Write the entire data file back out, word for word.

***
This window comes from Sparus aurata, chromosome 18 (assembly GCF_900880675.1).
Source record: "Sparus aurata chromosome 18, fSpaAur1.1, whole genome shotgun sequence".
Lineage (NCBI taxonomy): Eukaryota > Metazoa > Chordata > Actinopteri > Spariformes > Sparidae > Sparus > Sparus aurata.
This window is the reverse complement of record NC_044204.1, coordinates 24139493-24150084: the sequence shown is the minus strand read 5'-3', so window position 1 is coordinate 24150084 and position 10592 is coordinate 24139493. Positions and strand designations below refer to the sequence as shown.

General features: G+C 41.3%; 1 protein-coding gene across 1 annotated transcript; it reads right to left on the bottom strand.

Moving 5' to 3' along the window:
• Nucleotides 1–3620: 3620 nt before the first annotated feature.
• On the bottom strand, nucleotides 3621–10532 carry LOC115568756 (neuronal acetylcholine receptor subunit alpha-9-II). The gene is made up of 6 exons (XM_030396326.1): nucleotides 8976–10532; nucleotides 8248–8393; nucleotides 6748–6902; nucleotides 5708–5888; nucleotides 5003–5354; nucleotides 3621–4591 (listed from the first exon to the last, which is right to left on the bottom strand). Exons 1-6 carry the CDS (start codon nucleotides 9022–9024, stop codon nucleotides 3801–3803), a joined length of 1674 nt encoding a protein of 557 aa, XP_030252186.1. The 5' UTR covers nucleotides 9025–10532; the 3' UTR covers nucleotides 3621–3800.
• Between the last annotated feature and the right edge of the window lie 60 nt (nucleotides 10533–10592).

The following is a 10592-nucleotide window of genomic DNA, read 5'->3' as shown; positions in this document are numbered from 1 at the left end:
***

This window comes from Sparus aurata, chromosome 18 (assembly GCF_900880675.1).
Source record: "Sparus aurata chromosome 18, fSpaAur1.1, whole genome shotgun sequence".
Lineage (NCBI taxonomy): Eukaryota > Metazoa > Chordata > Actinopteri > Spariformes > Sparidae > Sparus > Sparus aurata.
This window is the reverse complement of record NC_044204.1, coordinates 24139493-24150084: the sequence shown is the minus strand read 5'-3', so window position 1 is coordinate 24150084 and position 10592 is coordinate 24139493. Positions and strand designations below refer to the sequence as shown.

General features: G+C 41.3%; 1 protein-coding gene across 1 annotated transcript; it reads right to left on the bottom strand.

Moving 5' to 3' along the window:
• Nucleotides 1–3620: 3620 nt before the first annotated feature.
• On the bottom strand, nucleotides 3621–10532 carry LOC115568756 (neuronal acetylcholine receptor subunit alpha-9-II). The gene is made up of 6 exons (XM_030396326.1): nucleotides 8976–10532; nucleotides 8248–8393; nucleotides 6748–6902; nucleotides 5708–5888; nucleotides 5003–5354; nucleotides 3621–4591 (listed from the first exon to the last, which is right to left on the bottom strand). Exons 1-6 carry the CDS (start codon nucleotides 9022–9024, stop codon nucleotides 3801–3803), a joined length of 1674 nt encoding a protein of 557 aa, XP_030252186.1. The 5' UTR covers nucleotides 9025–10532; the 3' UTR covers nucleotides 3621–3800.
• Between the last annotated feature and the right edge of the window lie 60 nt (nucleotides 10533–10592).

The following is a 10592-nucleotide window of genomic DNA, read 5'->3' as shown; positions in this document are numbered from 1 at the left end: